PNNL’s new electrode material enables the battery to operate at lower temperatures. Instead of the 350 degrees Celsius at which traditional sodium-beta batteries operate, a test battery with the new electrode worked well at 150 degrees – with a power capacity of 420 milliampere-hours per gram, matching the capacity of the traditional design.

Batteries with the new alloy electrode also retain more of their original energy storage capacity. After 100 charge and discharge cycles, a test battery with PNNL’s electrode maintained about 97 percent of its initial storage capacity, while a battery with the traditional, sodium-only electrode maintained 70 percent after 60 cycles.

A battery with a lower operating temperature can also use less expensive materials such as polymers -- which would melt at 350 degrees Celsius -- for its external casing instead of steel. Using less expensive and sensitive materials would also help streamline the battery’s manufacturing process. This offsets some of the increased cost associated with using cesium, which is more expensive than sodium.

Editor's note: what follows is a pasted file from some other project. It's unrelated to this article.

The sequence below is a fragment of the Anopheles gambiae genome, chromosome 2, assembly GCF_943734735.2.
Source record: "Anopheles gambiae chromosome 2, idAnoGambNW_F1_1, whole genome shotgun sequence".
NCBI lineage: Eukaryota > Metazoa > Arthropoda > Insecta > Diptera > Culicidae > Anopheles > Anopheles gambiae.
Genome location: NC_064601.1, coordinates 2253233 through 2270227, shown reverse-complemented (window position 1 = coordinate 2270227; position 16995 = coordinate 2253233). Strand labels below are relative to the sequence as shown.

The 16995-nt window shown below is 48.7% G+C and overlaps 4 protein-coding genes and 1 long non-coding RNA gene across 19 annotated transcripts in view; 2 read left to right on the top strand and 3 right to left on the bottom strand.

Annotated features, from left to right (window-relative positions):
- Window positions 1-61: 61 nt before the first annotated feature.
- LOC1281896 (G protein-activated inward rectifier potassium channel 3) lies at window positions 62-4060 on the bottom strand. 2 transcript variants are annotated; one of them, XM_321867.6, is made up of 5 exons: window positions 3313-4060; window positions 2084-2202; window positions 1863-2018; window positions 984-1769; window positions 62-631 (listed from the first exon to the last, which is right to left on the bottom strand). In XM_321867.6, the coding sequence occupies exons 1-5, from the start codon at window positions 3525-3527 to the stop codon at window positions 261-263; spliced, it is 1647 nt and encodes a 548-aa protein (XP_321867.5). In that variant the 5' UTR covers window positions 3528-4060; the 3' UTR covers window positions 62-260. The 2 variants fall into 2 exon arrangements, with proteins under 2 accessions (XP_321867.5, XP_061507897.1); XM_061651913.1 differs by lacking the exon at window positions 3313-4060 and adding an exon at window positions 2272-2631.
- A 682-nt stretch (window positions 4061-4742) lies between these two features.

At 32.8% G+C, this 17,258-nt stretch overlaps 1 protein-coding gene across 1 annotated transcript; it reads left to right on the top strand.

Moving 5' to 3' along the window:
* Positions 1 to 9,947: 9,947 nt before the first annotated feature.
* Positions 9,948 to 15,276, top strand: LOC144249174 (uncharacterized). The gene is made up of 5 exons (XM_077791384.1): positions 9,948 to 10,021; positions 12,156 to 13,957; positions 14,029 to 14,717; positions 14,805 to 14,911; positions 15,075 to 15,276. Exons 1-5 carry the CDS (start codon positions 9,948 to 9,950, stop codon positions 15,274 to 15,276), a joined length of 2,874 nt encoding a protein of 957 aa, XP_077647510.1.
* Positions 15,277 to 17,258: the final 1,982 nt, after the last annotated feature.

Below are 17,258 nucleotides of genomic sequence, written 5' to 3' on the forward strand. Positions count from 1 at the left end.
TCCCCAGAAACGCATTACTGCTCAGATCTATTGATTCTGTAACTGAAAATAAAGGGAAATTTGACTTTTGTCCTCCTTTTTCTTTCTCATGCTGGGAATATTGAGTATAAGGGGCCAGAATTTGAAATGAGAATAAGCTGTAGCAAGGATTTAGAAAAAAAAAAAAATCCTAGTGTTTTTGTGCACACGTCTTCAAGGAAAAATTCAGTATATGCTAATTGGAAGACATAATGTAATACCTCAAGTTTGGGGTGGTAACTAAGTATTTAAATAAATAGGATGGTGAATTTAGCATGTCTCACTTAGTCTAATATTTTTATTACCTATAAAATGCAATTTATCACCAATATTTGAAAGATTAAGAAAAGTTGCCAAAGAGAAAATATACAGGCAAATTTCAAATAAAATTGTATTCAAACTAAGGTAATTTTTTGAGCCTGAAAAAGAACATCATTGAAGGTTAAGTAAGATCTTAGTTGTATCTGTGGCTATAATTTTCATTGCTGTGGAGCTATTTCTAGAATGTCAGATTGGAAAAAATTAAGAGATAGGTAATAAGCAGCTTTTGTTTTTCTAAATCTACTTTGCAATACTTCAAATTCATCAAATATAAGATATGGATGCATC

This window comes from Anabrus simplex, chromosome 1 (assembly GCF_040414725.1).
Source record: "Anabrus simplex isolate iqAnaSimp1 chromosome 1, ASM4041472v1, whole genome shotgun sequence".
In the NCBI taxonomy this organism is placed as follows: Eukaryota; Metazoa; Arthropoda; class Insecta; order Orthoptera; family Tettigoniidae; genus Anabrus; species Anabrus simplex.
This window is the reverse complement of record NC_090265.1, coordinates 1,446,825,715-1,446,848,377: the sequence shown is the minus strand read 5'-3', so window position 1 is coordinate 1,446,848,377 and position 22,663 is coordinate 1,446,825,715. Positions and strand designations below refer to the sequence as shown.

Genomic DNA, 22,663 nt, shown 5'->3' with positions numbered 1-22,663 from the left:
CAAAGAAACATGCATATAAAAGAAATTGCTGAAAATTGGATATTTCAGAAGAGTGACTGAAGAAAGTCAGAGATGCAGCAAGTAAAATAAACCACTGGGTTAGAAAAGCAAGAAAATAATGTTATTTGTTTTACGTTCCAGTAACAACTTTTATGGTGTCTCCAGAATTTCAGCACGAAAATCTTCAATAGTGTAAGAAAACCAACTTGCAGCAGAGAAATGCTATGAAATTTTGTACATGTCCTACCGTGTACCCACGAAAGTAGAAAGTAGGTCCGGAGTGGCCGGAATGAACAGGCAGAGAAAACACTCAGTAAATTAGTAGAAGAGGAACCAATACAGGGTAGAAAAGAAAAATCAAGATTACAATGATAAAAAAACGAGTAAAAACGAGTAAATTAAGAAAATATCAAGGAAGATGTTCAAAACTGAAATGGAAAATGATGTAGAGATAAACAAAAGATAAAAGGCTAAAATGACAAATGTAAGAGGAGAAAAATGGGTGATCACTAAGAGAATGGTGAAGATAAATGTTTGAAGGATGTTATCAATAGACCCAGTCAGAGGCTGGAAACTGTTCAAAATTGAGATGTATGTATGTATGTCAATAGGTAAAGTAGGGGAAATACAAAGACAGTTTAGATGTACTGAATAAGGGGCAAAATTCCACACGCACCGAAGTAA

The PNNL research team is now building a larger electrode to test with a larger battery to bring the technology closer to the scale needed to store renewable energy.

This research was supported by DOE’s Office of Electricity Delivery and Energy Reliability and internal PNNL funding.

REFERENCE: Xiaochuan Lu, Guosheng Li, Jin Y. Kim, Donghai Mei, John P. Lemmon, Vincent L. Sprenkle, Jun Liu, “Liquid Metal Electrode to Enable Ultra-Low Temperature Sodium0Beta Alumina Batteries for Renewable Energy Storage,” Nature Communications, DOI: 10.1038/ncomms5578, Aug. 1, 2014.